The four-hour sampler featured performances from up-and-coming artists like disco-influenced Coup Savage, screamo-rock band Loud Boyz and rapper Farmer Wes.

Jamie Finkelstein | Hatchet Photographer

The Walking Sticks perform at the Howard Theatre. Jamie Finkelstein | Hatchet Photographer

Supporting lead singer Chelsea Lee’s smooth, fiery Stevie Nicks-esque vocals, twin brothers Max and Spencer Ernst added an electronic rock-pop component to the set through guitar and bass synthesizers.

Lee described the sound as “doing the synth thing without going dub-step.”

Originally focused on folk, The Walking Sticks entered the electronic arena a year ago after listening to Tame Impala and purchasing used synthesizers at garage sales. The group found its vocalist last year with the addition of Lee.

The band’s other influences include Chrvches and Haim, but on stage the band sounded like a spunky Radiohead. Though relaxed, there was a vibrant energy that got the audience going.

The group plans to record a sequel to its first 2013 EP, “Send the Night,” hoping that they will branch from their folk roots.

“Even though we’re doing dream-pop music now, walking in the woods is still nice,” band member Spencer Ernst said.

But not all of the performances kept the audience’s attention.

One stand-up comic, Adam Friedland, who was keeping the audience engaged during the breaks, stopped his act to ask if anyone was listening. He received the most applause only after bluntly saying, “This is a nightmare.”

The Walking Sticks will hit up several other local venues over the next few weeks, including the Kennedy Center, DC9 and Rock & Roll Hotel.

This post was updated March 3 at 5:03 p.m. to reflect the following correction: 
Due to an editing error, The Hatchet incorrectly reported that the first EP was released in 2012. It was released in 2013.

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This post was written by Hatchet reporter Everly Jazi.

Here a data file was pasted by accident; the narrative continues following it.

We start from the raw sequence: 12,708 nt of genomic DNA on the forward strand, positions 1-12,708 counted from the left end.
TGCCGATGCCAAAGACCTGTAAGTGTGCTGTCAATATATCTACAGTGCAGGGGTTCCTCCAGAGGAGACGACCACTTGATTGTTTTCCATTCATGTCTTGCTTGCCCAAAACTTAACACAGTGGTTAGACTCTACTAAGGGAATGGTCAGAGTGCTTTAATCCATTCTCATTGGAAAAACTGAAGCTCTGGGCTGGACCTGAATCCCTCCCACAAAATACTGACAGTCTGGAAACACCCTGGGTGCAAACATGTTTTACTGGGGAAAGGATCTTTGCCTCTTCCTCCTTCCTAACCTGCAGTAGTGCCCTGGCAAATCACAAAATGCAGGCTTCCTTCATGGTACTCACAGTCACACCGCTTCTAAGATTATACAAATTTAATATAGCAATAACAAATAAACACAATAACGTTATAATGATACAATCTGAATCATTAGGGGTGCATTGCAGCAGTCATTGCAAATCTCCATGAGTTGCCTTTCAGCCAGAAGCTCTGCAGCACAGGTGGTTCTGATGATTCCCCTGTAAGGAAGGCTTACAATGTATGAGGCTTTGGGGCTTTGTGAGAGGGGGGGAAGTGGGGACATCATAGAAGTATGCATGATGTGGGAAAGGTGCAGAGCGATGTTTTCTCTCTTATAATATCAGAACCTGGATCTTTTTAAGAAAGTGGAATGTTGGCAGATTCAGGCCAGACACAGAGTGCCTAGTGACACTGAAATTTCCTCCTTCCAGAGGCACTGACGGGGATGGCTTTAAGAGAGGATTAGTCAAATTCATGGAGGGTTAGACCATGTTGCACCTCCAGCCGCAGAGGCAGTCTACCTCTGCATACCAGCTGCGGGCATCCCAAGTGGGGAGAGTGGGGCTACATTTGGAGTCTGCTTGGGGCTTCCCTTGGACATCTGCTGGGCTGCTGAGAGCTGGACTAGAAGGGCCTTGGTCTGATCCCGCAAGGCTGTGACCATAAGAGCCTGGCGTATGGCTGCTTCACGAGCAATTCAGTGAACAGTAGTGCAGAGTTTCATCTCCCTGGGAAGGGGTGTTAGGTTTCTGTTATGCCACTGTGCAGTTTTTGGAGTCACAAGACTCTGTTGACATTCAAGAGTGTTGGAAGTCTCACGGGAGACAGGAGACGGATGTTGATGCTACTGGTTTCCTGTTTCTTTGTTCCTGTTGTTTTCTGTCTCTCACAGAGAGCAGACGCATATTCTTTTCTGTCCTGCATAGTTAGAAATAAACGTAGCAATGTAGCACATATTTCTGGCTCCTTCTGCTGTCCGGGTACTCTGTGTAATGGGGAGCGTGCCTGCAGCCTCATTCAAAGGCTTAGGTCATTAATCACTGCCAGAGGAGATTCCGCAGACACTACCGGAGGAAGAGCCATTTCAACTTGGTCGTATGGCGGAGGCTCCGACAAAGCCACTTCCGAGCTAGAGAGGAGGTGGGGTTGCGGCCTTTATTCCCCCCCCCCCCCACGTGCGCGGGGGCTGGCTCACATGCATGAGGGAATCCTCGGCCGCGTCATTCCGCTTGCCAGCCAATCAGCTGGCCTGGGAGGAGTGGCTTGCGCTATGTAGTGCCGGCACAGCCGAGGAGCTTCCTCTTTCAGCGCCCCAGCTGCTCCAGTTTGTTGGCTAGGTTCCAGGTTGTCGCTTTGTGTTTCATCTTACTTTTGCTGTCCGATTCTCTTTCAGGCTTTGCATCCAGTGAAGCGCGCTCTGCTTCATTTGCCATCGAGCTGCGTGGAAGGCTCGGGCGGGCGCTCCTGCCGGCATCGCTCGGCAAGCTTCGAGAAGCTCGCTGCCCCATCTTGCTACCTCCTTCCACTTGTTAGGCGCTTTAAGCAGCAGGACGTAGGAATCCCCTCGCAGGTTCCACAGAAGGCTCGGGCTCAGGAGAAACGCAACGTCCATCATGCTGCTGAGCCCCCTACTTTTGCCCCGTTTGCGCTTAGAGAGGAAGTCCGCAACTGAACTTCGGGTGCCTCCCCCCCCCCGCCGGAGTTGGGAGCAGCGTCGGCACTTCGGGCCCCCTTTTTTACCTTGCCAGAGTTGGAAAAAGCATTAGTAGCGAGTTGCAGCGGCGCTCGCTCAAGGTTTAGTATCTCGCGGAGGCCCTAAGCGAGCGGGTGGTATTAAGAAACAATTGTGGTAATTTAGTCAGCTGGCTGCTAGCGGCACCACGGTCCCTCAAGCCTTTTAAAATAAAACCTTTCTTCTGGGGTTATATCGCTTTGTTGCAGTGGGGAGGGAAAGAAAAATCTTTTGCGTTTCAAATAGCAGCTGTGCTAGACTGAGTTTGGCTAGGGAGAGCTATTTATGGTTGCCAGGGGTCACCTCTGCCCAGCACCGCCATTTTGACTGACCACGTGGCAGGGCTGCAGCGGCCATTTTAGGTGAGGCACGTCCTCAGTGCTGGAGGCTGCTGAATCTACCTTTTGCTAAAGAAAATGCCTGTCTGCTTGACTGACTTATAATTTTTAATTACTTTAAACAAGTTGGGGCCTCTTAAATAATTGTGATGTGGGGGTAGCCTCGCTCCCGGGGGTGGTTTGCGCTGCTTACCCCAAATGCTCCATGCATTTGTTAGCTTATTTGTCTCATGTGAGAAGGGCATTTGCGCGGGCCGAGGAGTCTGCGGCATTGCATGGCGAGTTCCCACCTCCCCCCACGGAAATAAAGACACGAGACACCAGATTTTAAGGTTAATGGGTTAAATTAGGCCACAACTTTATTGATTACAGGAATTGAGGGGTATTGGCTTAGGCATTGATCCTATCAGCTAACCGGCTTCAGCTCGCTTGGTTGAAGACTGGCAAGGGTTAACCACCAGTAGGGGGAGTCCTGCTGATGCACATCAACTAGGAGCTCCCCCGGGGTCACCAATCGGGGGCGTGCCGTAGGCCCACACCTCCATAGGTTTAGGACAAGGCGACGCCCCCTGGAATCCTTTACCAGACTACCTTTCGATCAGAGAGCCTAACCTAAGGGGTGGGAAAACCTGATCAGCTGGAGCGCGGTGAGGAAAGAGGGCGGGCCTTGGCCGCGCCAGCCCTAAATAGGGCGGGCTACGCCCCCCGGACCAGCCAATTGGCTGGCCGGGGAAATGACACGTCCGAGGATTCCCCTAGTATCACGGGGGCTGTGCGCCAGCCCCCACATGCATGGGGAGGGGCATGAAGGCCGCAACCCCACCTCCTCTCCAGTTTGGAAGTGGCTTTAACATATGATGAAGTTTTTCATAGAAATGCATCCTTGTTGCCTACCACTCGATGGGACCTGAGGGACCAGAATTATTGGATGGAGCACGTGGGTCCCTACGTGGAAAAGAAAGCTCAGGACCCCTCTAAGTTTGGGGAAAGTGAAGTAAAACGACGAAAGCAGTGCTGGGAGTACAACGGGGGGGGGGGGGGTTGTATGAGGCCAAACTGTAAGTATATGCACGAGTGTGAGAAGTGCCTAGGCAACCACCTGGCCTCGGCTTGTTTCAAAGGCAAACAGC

Photo used under the Creative Commons License.

The Avett Brothers performing in 2009. Photo used under the Creative Commons License.

The Avett Brothers were barely south of the Maxon-Dixon line, but the bluegrass alt-rock band filled the sold-out Patriot Center on Friday with guitar twangs and rustic sounds that were truly meant for its southern fans.

The North Carolina-based band slowed down its fast-paced and jumpy energy of last fall’s Freefest show for a softer, more passionate performance that spanned multiple albums. Throughout the show, Old Crow Medicine Show showed off its southern roots, with vocalist Ketch Secor telling the crowd he loves being in Virginia as they swooned to songs like “Carry Me Back to Virginia.”

The Avett Brothers said they felt at home in the packed Fairfax, Va. stadium, telling stories about frat houses with “jello shot girls” and small trio performances like “Shame” and “Paranoia in B flat Major.”

The band performed a cover of John Denver’s “Thank God I’m a Country Boy” to a crowd that had already been warmed up by the opening band Old Crow Medicine Show and its famous southern anthem “Wagon Wheel.”

After a few slow but vibrant tracks, the Avett Brothers quickened the pace and people began to swing dance in the aisles while watching Seth Avett do his signature twist jig.

The Avett Brothers showed off its cross-genre musical innovation with its country take on the indie pop Patrick Wolf’s “Idumea,” with Scott Avett singing raspy solo with Kwon’s cello in the background.

One of the biggest performances of the night was “Pretty Girl from Chile.” The Latin song featured bursting vocals, intense guitar strumming, and rhythmic woodblock. At the end a woman’s voice on an answering machine played, the curtain behind stage fell and heavy instrumentation set in.

The Avett Brothers again brought out Old Crow Medicine Show for the encore, ending the night with country bluegrass covers with more harmonica, mandolin, fiddle and banjo.